These actions do not sit well with opposition parties and civil society organisations that have publicly condemned what they see as government’s stifling of public debate and the media’s lack of independence from the State.
Speaking to Uganda Radio Network in the run up to the 2011 general election, Besigye vowed that “appropriate sanctions would be handed out” to radio stations that denied him his right to free expression. True to his word, Besigye sued public broadcaster, Uganda Broadcasting Corporation, and its then managing director, Edward Musinguzi Mugasa, for discriminating against in on the basis of his political opinion. He asked court to compel Uganda Broadcasting Corporation to refund the USHS21 million he had paid for 200 campaign adverts that were never aired.
Although the case garnered significant media attention, it did little to deter future infractions. In its 2016 study, Keep the People Uninformed: Pre-election Threats to Free Expression and Association in Uganda, Human Rights Watch reported that while opposition politicians were rarely denied access to the airwaves, radio stations charged them higher fees for paid programming. The strategy, Human Rights Watch found, was intended “either to discourage them from coming or ensure that payment would be sufficient to mitigate any negative financial consequences”.
Besigye and the Forum for Democratic Change contend that a year later, these circumstances have not changed.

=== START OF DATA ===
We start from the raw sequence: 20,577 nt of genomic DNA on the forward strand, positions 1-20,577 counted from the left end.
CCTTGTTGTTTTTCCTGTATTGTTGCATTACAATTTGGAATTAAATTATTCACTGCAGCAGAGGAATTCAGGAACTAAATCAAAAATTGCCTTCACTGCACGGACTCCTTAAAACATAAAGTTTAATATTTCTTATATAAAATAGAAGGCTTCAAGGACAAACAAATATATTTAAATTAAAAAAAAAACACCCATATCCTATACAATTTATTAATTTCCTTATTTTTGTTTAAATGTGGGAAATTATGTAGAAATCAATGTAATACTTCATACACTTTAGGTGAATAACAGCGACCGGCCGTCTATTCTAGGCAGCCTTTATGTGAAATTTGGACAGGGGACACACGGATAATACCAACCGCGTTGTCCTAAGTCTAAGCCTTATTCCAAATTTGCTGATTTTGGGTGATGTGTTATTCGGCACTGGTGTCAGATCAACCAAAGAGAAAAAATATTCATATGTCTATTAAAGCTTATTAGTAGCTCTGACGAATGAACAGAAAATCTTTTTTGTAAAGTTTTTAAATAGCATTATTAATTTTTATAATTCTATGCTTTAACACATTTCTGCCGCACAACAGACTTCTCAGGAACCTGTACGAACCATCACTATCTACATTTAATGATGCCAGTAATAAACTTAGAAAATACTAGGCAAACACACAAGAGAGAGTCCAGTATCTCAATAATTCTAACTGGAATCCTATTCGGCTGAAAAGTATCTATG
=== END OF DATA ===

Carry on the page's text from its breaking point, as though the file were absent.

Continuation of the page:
However both the Office of the President and broadcasting regulator, Uganda Communications Commission, say there the FDC has not been denied access to the media. Godfrey Mutabazi, Executive Director of Uganda Communications Commission, told The Observer newspaper this week that the President’s radio addresses were given priority over other programming because they were of national importance.
“This is not a political campaign but a matter of policy,” Mutabazi told The Observer. “The President is explaining issues pertaining to land and radio stations should be aware that matters of national importance supersede any commercial interests.”
Roger Ruyondo, Hope FM’s manager, says that while he understands the requirements of Uganda Communications Commission, his station was treated unfairly.
“We were asked to connect to another radio station (Voice of Kigezi). What pained us is that we were stopped from hosting the opposition, but they were not even willing to share the budget with us,” he laments.
Linda Nabusaayi Wamboka, President Museveni’s press secretary, says the obligation of stations that participated in the radio campaigns was misunderstood. She clarifies that no radio stations were mandated to rebroadcast the president addresses and no money was paid to relay the shows.
“We provide feeds to all stations, both TV and radio, who are interested in airing them (the talk shows) free of charge,” Wamboka says.